We forgive each other, we begin again in love.

For the selfishness that sets us apart and alone,

We forgive each other, we begin again in love.

For falling short of the admonitions of the spirit,

We forgive each other, we begin again in love.

For losing sight of our unity

We forgive each other, we begin again in love.

For those and for so many acts both evident and subtle which have fueled the illusion of separateness,

We forgive each other, we begin again in love.

Closing Words:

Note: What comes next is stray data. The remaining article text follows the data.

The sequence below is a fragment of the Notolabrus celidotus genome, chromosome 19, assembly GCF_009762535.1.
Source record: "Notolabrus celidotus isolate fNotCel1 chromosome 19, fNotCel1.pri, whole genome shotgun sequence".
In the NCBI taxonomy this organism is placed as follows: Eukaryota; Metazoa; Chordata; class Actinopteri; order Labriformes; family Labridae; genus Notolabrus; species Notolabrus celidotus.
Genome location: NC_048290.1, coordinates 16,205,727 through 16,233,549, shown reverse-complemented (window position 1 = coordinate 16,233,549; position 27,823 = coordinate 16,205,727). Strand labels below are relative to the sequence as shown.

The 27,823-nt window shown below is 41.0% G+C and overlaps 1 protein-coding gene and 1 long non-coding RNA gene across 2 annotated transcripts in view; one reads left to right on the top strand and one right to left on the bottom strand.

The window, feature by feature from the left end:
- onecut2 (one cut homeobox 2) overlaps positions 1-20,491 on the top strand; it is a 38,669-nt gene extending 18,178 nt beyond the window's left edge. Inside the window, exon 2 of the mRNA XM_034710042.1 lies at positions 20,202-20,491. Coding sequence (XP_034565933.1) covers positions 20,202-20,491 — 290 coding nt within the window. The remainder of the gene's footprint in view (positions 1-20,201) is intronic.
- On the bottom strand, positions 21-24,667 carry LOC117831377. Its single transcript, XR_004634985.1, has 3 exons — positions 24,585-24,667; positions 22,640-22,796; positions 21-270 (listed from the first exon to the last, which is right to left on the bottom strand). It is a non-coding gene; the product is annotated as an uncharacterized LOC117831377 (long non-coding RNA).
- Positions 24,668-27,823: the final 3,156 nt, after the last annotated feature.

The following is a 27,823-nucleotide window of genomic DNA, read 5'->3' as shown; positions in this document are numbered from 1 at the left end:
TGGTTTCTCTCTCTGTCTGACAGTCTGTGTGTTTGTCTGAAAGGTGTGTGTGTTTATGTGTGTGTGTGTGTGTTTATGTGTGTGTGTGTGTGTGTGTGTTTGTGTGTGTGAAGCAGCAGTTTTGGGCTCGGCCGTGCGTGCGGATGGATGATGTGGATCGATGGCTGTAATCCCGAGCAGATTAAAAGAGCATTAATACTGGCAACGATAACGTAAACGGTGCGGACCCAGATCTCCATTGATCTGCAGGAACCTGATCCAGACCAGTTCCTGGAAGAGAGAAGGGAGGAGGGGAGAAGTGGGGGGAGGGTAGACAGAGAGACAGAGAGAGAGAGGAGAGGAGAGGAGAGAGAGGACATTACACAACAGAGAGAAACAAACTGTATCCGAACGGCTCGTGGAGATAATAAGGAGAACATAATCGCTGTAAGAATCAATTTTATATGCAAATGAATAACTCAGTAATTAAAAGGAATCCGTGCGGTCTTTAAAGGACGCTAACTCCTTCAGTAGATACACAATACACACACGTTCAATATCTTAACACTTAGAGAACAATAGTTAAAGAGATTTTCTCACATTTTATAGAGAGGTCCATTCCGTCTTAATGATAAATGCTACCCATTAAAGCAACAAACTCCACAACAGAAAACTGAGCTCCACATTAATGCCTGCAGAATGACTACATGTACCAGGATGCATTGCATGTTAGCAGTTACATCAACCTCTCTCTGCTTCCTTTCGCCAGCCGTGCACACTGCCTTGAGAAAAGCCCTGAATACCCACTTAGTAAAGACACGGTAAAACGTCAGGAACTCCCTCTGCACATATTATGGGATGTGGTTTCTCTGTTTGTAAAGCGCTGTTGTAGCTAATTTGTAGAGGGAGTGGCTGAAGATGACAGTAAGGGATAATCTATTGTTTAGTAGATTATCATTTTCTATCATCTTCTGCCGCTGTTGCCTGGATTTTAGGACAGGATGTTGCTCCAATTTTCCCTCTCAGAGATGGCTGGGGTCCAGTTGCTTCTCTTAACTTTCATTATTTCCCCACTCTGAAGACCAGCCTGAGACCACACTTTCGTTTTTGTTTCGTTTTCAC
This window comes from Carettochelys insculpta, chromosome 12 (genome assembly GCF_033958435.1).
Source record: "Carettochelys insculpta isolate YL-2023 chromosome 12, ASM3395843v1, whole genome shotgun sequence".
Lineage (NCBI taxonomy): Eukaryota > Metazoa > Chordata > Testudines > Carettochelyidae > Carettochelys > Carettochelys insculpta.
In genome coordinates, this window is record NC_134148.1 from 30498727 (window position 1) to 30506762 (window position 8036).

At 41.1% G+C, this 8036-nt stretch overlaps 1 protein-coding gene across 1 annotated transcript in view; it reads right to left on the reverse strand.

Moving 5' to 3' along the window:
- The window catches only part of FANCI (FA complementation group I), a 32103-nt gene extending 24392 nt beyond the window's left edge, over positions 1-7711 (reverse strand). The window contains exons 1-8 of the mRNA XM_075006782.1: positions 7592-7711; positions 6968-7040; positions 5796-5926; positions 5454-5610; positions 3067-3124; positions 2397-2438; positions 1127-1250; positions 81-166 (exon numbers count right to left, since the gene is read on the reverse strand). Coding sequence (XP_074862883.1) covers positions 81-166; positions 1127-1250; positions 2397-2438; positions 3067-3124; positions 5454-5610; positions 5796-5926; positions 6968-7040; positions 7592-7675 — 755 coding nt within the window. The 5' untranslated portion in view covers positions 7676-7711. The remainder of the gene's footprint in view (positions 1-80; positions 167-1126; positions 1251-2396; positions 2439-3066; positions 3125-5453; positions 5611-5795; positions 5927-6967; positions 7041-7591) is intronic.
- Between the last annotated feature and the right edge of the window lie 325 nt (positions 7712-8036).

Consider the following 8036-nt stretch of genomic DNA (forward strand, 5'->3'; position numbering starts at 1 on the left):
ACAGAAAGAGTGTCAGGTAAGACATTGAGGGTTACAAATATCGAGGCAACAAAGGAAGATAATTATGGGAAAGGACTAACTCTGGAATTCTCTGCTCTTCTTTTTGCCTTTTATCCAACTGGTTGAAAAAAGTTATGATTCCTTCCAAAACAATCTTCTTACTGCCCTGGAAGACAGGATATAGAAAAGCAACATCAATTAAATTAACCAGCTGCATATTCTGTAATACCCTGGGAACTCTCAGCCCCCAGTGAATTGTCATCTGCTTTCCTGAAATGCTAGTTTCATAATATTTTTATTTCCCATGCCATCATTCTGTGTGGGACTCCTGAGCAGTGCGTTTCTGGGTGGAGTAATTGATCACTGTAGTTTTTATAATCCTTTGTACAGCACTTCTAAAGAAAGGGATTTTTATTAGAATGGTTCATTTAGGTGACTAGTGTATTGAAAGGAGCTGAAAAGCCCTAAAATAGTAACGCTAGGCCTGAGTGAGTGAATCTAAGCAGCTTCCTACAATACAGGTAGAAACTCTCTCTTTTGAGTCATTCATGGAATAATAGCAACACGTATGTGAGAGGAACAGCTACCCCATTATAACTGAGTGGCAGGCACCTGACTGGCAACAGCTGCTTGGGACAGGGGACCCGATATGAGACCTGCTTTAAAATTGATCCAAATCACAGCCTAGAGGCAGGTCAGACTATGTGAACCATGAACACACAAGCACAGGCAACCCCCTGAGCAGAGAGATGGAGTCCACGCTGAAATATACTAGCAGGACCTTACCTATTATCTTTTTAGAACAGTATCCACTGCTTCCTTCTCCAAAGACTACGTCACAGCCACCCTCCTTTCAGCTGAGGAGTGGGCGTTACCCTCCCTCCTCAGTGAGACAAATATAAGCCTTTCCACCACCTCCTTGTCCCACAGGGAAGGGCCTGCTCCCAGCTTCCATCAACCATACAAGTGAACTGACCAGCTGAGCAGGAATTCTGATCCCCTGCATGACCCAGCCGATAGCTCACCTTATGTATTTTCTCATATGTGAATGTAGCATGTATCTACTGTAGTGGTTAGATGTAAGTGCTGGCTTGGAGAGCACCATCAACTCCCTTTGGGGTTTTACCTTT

Love means we take turns saving each other.  This is an ancient understanding, one none of us can afford to forget, one the world cannot afford for us to forget.  Does it feel a heavy burden?  It is lighter than guilt, lighter than despair, lighter than isolation, lighter than hopelessness, very light indeed when we consider what it would mean to give up our part of salvation and hope.  Salvation depends on us, and we hold each others’ futures in our hands as surely as we might hold a sheaf of wheat or an infant or a worn, beloved hand.  Let nothing distract us or deafen us to the call of what is right, of repentance and atonement and forgiveness, of the life and love without which we are empty.  May this be a year of fullness, of goodness, of love, for us all.  L’shanah tovah.  Blessed be.  (Shofar)